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Lice

Lice Overview


Lice are a common ectoparasite (external parasite) of chickens. Lice are tiny (1-6 mm [0.04-0.24 in] in length), wingless insects which possess chewing mouthparts, used to feed on dry skin scales, scab tissue, and feather parts of the chicken. There are several different species of lice that invade chickens, each species differs in appearance, where they are found on the bird, and by what they eat.
where to look for lice on chickens
Adult lice will lay their eggs at the base of the feather shafts or along the feather barb. They look like cemented clusters of small eggs, which each egg less than 1 mm long. Lice are transmitted to chickens through close contact with infested birds.

Lice Vs Sticktight Flea Vs Bedbug

LiceSticktight FleaBedbug
Adult Appearance   
Size1-6 mm (0.04-0.24 in)1.5-4 mm (0.06-0.16 in)4-12 mm (0.15-0.47 in)
ColorYellowish to brownDark brownReddish brown
Turns redNoNoYes
WingsNoNoNo
Body typeFlat, elongatedFlatOval and flat
SpeedQuick-movingSlow movingQuick-moving
Visible to the naked eyeYesYesYes
Feeds onDry skin scales, scab tissue, feather parts, bloodBloodBlood
Where they are foundSpend their entire life on the host -- abdomen, vent, breast, back, neck, wings, and tail.Bare skin on the head - comb, wattles, near eyesHide in crevices, cracks, behind floorboards, in walls, and behind wall outlets during the day, feed on chickens at night
TransmissionWild birds, wildlife, rodents, contaminated fomitesTurkeys, wildlife, wild birds, dogs, cats, horses, pigs, people, soil, litterContaminated equipment
Where eggs are laidFound in white clusters at the base of feather shaftsLay their eggs around the eyes anad wattles of chickens, causing nodules. Once the flea larvae hatch, they drop off the chicken to live in the soil for 2 weeks.Tiny, microscopic whitish, sticky eggs that adhere to surfaces in secluded areas
Average Life cycle2-3 weeks1-2 months4 weeks
How you can tellCause feather loss, irritation; eggs laid in clumps at the base of feathersVisible during the daytime, found in clusters on unfeathered areas, such as the bird's eyes, comb, and wattles.Look around the premises for the presence of bugs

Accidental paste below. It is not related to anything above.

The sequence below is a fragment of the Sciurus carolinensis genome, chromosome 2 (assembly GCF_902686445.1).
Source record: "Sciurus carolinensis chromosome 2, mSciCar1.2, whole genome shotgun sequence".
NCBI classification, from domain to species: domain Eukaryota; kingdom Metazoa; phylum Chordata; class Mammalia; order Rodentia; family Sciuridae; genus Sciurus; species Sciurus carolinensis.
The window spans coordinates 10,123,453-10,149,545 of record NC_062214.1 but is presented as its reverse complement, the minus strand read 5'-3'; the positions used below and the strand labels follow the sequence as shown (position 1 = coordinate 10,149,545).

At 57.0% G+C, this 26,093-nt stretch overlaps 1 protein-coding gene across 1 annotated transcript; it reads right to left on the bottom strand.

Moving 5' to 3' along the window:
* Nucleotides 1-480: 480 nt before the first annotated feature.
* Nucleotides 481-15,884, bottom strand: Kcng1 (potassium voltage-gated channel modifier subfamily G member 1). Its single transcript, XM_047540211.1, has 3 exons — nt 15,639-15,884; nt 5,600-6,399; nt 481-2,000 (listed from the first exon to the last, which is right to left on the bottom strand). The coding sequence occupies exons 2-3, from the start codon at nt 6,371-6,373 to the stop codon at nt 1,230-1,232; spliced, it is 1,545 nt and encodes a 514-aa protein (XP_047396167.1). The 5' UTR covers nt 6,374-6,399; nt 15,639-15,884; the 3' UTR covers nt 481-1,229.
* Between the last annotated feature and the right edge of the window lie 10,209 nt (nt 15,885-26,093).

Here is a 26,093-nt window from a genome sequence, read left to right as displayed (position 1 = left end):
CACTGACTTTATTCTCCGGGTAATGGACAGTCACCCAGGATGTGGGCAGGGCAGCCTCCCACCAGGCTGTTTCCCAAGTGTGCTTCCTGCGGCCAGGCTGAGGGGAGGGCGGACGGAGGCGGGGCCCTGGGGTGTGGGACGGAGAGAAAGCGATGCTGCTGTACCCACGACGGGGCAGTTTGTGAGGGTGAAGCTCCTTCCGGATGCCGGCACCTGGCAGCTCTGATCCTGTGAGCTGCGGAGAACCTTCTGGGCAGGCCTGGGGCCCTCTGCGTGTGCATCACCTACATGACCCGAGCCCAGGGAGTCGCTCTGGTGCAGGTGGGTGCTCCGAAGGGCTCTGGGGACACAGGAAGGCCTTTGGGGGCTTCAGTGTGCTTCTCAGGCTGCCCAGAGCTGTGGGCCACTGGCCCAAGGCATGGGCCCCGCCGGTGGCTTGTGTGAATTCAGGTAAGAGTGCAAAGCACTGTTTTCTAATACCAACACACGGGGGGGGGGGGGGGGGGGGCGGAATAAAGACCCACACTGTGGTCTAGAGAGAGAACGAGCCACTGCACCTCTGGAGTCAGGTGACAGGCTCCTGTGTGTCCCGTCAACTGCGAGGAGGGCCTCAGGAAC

TemperatureCool weather, greatest in the autumn and winter.Warm and humid weatherTemperate regions
Clinical signsUnkempt feathers, anemia, skin lesions, weakening, loss of appetite, weight loss, reduced egg producion, restlessnessdark brown spots face, anemia, restlessness, swollen eyelids, crusted lesions, ulcerations, blindnessExcessive feather loss, vent irritation, lesions on breasts and legs, anemia, reduced egg production
ZoonoticNoYesYes
Carry diseasesNoNoYes

Clinical Signs

Tiny insects or eggs visible on birds
Weakness
Loss in appetite
Decreased egg production
Restlessness
Feather loss
Red, scabby, irritated skin
Clusters of eggs at the base of feathers

Diagnosis

  • History
  • Clinical signs
  • Physical exam
  • Skin scraping

Treatment

NameSummary
Supportive careIsolate the bird from the flock and place in a safe, comfortable, warm location (your own chicken "intensive care unit") with easy access to water and food. Limit stress. Call your veterinarian.
Ivermectin 1% dropsApplied to chickensIn accordance with label instructions
Poultry powderIt is more important to apply the powder directly to the bird's body rather than the premisesIn accordance with label instructions
AshAdd spent ash from a wood-burning fireplace into the chicken's dustbathing areaNatural Chicken Keeping Blogspot
NuStockApply to clusters of eggs by coating the egg sacs with itNatural Chicken Keeping
Neem seed extract spray133 dilution (with tap water) of a neem seed extract (MiteStopĀ®) or by spraying them with the freshly diluted product

Apply caution because neem is toxic to chickens if ingested.
Diatomaceous Earth (DE) (food grade)6 cups of DE combined with 25 lbs (1/2 bag) of washed play sand in a large plastic container such as a plant pot or storage containerA. Murillo, UC Riverside; Martin et al., 2012
Force moltingWhen chickens molt they will shed the lice-infested feathers. However, these feathers need to be promptly removed, to prevent reinfection of the new feathers that grow in.

Prevention

  • Do not trim beaks
  • Provide a dustbathing area for chickens, using a combination of sand w/ diatomaceous earth (DE), kaolin clay or sulphur
  • Maintain clean bedding
  • Regularly examine birds

Prognosis

Good as long as the problem is addressed.

Scientific References

Good Overviews

Blogs

Risk Factors

  • Chickens with injured or deformed beaks, which prevent them from practicing effective self-grooming of their feathers.
  • Not providing chickens with an area to dustbath

Seasonality

WinterSpringSummerAutumn